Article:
Blogger Em said...

Dapper is an adjective, not a noun (betcha knew that though) definition: 1. neat; trim; smart 2. lively and brisk 3. small and active.

8/23/2006 10:29:00 PM  
Blogger The Wiz said...

I just learned what "Beau Brummell-y" means. ("Your clothes may be, Beau Brummelly, they stand out a mile) Apparently it's after this 1800 English dude who is basically responsible for men's fashions today. (So blame him!)

Is there anything Wikipedia doesn't know?

Also, I am a Child of God, with parents "kind of dear" is my favorite kid's version of the Primary songs. Hat tip to my friend jamisue for that one.

8/23/2006 10:38:00 PM  
Blogger Alison said...

Do you remember the old army commercial w/the jingle of "be all that you can be"? a friend of mine thought it said "be, all the children be; in the army reserve!" so he was WAY into army for a while thinking that there was a kids army and how cool that would be!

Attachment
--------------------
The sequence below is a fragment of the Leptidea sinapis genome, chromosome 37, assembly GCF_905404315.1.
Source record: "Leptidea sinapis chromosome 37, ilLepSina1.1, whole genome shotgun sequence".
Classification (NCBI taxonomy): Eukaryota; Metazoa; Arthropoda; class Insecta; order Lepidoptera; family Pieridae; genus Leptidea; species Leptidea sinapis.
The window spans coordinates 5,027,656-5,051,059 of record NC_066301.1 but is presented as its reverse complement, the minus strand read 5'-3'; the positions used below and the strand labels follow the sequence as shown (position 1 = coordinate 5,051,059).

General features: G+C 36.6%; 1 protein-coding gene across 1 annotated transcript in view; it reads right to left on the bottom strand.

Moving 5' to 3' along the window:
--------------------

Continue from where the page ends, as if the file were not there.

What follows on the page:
8/23/2006 10:58:00 PM  
Blogger Starfoxy said...

I've always understood Dapper to have connotations similar to metrosexual.

My mom would also agree with your research. She has a habit of narrating movies to small children. It's annoying to whatever adults are there, but the kids quite obviously enjoy the movie so much more because they understand it better.

8/23/2006 11:59:00 PM  
Anonymous Sue said...

OH my gosh, I've so been there. My girls are 3 and 4 and they adore musicals and love to sing. They are SO enthusiastic but usually only can decipher about half of the words.